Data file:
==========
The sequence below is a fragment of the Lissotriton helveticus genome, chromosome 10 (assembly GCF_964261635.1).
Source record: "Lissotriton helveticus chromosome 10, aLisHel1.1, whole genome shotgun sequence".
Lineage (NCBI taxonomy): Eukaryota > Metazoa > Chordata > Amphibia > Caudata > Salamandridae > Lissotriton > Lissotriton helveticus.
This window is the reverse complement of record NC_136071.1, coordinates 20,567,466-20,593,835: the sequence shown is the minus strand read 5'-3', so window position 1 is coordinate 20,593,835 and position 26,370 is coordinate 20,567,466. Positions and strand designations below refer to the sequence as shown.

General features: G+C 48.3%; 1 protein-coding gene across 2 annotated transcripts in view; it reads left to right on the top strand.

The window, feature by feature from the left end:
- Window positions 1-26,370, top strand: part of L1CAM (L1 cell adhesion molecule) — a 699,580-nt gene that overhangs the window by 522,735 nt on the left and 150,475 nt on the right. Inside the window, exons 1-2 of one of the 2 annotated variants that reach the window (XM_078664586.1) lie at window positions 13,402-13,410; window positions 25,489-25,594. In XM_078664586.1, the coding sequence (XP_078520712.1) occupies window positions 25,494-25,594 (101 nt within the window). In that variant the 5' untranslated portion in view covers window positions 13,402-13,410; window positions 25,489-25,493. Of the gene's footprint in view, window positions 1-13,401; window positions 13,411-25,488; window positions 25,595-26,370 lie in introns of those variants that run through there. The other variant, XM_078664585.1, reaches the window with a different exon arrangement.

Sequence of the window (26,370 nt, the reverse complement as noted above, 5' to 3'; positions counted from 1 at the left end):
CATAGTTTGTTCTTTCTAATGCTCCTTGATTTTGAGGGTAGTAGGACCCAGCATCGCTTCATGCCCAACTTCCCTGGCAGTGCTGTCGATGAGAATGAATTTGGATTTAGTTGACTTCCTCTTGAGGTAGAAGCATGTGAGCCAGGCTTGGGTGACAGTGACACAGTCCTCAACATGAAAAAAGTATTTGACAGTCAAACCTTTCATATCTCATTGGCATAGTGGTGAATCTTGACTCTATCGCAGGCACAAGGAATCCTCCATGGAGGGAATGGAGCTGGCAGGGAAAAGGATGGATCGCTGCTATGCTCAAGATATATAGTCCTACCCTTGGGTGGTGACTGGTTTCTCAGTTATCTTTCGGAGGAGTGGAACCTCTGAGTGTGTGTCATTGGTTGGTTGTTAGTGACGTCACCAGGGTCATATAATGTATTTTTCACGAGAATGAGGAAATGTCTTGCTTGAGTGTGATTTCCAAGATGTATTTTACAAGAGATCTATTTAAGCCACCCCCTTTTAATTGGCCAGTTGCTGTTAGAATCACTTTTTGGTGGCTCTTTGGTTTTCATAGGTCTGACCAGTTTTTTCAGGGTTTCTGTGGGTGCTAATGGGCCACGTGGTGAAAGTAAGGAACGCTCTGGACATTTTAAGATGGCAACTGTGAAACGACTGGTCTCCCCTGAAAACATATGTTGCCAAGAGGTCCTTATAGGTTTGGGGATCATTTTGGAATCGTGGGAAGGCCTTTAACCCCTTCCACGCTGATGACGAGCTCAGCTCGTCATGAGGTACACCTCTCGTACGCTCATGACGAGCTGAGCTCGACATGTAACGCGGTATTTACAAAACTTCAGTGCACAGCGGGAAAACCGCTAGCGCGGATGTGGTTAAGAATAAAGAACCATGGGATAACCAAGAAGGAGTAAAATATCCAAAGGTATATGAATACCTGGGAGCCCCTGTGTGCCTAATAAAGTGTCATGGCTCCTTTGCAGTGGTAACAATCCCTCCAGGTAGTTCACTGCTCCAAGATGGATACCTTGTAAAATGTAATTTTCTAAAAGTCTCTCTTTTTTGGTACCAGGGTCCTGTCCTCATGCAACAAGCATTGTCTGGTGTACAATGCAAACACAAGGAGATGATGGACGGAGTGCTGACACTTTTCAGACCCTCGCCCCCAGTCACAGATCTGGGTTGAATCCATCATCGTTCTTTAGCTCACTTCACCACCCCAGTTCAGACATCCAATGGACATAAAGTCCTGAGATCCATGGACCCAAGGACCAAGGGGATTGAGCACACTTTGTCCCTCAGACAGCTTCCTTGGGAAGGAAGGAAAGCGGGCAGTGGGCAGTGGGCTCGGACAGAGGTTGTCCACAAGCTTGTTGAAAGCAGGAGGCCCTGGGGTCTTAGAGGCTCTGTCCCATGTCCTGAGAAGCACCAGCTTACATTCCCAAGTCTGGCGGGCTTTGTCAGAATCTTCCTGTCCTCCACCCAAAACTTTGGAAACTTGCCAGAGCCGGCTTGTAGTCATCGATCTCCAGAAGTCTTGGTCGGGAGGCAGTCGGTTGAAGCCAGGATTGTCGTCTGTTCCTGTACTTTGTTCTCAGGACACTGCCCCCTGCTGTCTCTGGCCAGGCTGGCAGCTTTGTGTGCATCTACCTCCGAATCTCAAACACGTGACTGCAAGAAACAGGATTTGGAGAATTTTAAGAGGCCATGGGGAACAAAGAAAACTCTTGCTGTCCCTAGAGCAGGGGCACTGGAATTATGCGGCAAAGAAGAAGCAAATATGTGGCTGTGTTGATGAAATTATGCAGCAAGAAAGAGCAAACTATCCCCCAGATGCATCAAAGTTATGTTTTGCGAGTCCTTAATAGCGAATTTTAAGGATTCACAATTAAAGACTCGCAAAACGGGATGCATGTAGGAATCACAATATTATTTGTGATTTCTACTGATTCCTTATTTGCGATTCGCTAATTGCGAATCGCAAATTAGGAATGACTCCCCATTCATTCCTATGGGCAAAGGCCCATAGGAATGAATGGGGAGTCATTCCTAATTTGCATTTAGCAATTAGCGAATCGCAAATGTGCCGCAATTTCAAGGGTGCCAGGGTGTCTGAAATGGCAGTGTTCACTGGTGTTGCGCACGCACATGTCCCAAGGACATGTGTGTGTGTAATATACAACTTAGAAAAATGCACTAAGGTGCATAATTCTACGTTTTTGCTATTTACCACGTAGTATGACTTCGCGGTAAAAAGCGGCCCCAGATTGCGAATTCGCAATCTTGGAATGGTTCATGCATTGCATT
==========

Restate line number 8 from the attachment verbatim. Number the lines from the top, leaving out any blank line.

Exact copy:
Sequence of the window (26,370 nt, the reverse complement as noted above, 5' to 3'; positions counted from 1 at the left end):